Former NHLer Kelly Hrudey shares stories and experiences at Pronghorns Scholarship Breakfast

By Aaron Mahoney (@Mahones93 on Twitter)
February 6, 2019 - 11:08am

LETHBRIDGE – A packed house was on hand for the 7th Annual Pronghorns Scholarship Breakfast in the 1st Choice Savings Centre gymnasium at the University of Lethbridge on Wednesday, Feb. 6, to listen to former National Hockey League goaltender and current Hockey Night in Canada broadcaster Kelly Hrudey.

As the headliner of the event, Hrudey spoke for nearly a half hour about the importance of having good people around you to succeed, his history with good coaches and bad coaches, trust in yourself and those around you and always believing in yourself no matter how tough things may get, among other topics.

Originally from Edmonton, Hrudey is well known in Southern Alberta as he played junior hockey with the Western Hockey League’s Medicine Hat Tigers for three years before being drafted by the New York Islanders in the second round of the 1980 NHL Entry Draft.

Having the opportunity to speak to young student-athletes is something Hrudey does throughout the year when he can make it work with his commitments because they have such an impact on young people in their communities.

“They’re role models, when you’re a university athlete young kids look up to you. Whether it’s elementary, junior high or high school. They’re looking at you and going ‘that could me, I could be playing university sports and going to school, fulfilling two lifelong dreams one day’. When I get an opportunity to speak at a place like the University of Lethbridge or others, if it fits into my schedule, I certainly make time,” Hrudey said.

Hrudey enjoyed a 15-year NHL career with the Islanders, Los Angeles Kings and San Jose Sharks, playing alongside some of the game’s most legendary names, including Mike Bossy, Denis Potvin, Jari Kurri, Paul Coffey and Wayne Gretzky.

But it was his time in junior that was also of some interest, considering the big rivalry that’s always existed between Medicine Hat and Lethbridge.

“I think that’s the number one thing that stands out. It was a really intense rivalry, particularly in my second year in Medicine Hat because in my first year we weren’t very good. The Broncos were an excellent team, the Sutters were there at that time, and the rivalry really took off in my final two years.”

Hrudey joined CBC’s Hockey Night in Canada full-time in 1998-99, following four years of contributing to the show on a part-time basis during his final four seasons in the NHL.

In addition to his work as a studio analyst, Hrudey served as a co-host for the post-game show, After Hours, and also worked as a game analyst for western game broadcasts.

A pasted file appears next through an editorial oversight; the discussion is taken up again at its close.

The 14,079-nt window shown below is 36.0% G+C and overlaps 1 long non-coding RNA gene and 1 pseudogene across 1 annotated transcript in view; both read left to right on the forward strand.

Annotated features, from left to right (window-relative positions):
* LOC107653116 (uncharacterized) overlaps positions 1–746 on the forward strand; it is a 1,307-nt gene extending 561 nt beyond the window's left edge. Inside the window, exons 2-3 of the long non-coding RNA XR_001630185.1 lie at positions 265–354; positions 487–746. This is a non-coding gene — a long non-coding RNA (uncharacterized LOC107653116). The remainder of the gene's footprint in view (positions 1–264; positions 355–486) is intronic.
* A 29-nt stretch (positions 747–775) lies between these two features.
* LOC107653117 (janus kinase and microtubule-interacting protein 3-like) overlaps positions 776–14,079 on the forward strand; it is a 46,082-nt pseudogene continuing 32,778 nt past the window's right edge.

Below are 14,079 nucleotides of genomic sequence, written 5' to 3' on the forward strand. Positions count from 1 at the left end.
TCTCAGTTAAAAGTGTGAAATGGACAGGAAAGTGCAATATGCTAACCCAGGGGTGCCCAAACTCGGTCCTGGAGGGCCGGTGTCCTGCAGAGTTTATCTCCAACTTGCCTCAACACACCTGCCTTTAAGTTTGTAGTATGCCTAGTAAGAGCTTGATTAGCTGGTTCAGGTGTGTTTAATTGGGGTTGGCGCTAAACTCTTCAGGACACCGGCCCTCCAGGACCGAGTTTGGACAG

He joined the NHL on Sportsnet team in August 2014 and acts as a studio analyst for national broadcasts, including Hockey Night in Canada, and as a game analyst for Sportsnet’s Calgary Flames regional broadcasts.

For someone that’s as calm, cool and collected on television now, Hrudey admits the transition from playing to the analyst chair was difficult.

“Most people think if you’re a hockey player and you go into hockey broadcasting, they’re similar fields, but they’re not. One’s playing and one’s doing an entirely different job, even if it’s about the same sport. You want to try and make a point, and over time if you’re lucky enough to succeed and be around for a while, you have to try and make the same sort of thing sound differently. You’re talking about the same sorts of things all the time, so you have to find new things in the game and new ways to describe it. That’s always a challenge, but the fact of the matter is the game evolves and the game changes,” Hrudey stated, adding part of that is being excited about the changes, but needing to stay on top of things.

While Hrudey doesn’t have any direct connections to the U of L, as a western Canadian, he’s been invited to a number of universities from this side of the country and always tries to share his stories from the great game of hockey.

“I look at these opportunities as a chance to come to places I don’t normally get a chance to visit, and I always come in a night before or a day before to get involved a little bit in the community. That’s really why I’m here, they’ve invited me before and this is the first time I’ve been able to make it work.”

The Pronghorn Breakfast has raised more than $289,000 in support of Pronghorn Athletics programs. As part of its ongoing commitment to athletics, the University of Lethbridge once again matched $100 per ticket to the event, with the funds going directly to the teams.

“I do a lot of charity work as well like everybody does because you can’t do these types of things without sponsors,” Hrudey continued. “We’re forever grateful for them, and we give them name recognition but that doesn’t do it justice because if they don’t step up and actively get involved in the community, you can’t have events like this.”

When you have organizations that donate money, time and volunteers, Hrudey believes that’s everything.

“Student athletes, by and large, wouldn’t be able to afford their athletics without the support. It’s tough enough going to school and the cost of that because life is expensive.”

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